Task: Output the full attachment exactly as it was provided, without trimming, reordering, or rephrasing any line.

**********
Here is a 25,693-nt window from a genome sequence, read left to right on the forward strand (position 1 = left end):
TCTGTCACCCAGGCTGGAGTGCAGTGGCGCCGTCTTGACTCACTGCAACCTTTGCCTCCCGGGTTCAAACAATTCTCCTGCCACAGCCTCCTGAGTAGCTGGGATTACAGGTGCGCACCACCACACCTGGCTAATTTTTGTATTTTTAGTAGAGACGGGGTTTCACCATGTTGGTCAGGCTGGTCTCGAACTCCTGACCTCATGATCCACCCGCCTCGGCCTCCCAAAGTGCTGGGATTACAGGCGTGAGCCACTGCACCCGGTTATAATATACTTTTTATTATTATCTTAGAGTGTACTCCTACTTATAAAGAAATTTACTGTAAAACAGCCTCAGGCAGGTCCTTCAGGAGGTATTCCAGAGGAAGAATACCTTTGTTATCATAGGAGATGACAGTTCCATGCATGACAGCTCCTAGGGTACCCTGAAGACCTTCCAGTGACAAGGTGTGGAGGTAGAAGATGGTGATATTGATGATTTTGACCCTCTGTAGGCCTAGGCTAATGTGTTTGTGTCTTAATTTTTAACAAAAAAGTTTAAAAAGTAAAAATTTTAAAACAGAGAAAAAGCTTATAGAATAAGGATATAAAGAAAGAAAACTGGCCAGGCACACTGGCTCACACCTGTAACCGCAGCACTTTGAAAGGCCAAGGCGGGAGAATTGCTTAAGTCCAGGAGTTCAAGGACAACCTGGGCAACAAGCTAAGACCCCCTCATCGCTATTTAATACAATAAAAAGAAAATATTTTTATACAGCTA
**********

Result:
Here is a 25,693-nt window from a genome sequence, read left to right on the forward strand (position 1 = left end):
TCTGTCACCCAGGCTGGAGTGCAGTGGCGCCGTCTTGACTCACTGCAACCTTTGCCTCCCGGGTTCAAACAATTCTCCTGCCACAGCCTCCTGAGTAGCTGGGATTACAGGTGCGCACCACCACACCTGGCTAATTTTTGTATTTTTAGTAGAGACGGGGTTTCACCATGTTGGTCAGGCTGGTCTCGAACTCCTGACCTCATGATCCACCCGCCTCGGCCTCCCAAAGTGCTGGGATTACAGGCGTGAGCCACTGCACCCGGTTATAATATACTTTTTATTATTATCTTAGAGTGTACTCCTACTTATAAAGAAATTTACTGTAAAACAGCCTCAGGCAGGTCCTTCAGGAGGTATTCCAGAGGAAGAATACCTTTGTTATCATAGGAGATGACAGTTCCATGCATGACAGCTCCTAGGGTACCCTGAAGACCTTCCAGTGACAAGGTGTGGAGGTAGAAGATGGTGATATTGATGATTTTGACCCTCTGTAGGCCTAGGCTAATGTGTTTGTGTCTTAATTTTTAACAAAAAAGTTTAAAAAGTAAAAATTTTAAAACAGAGAAAAAGCTTATAGAATAAGGATATAAAGAAAGAAAACTGGCCAGGCACACTGGCTCACACCTGTAACCGCAGCACTTTGAAAGGCCAAGGCGGGAGAATTGCTTAAGTCCAGGAGTTCAAGGACAACCTGGGCAACAAGCTAAGACCCCCTCATCGCTATTTAATACAATAAAAAGAAAATATTTTTATACAGCTA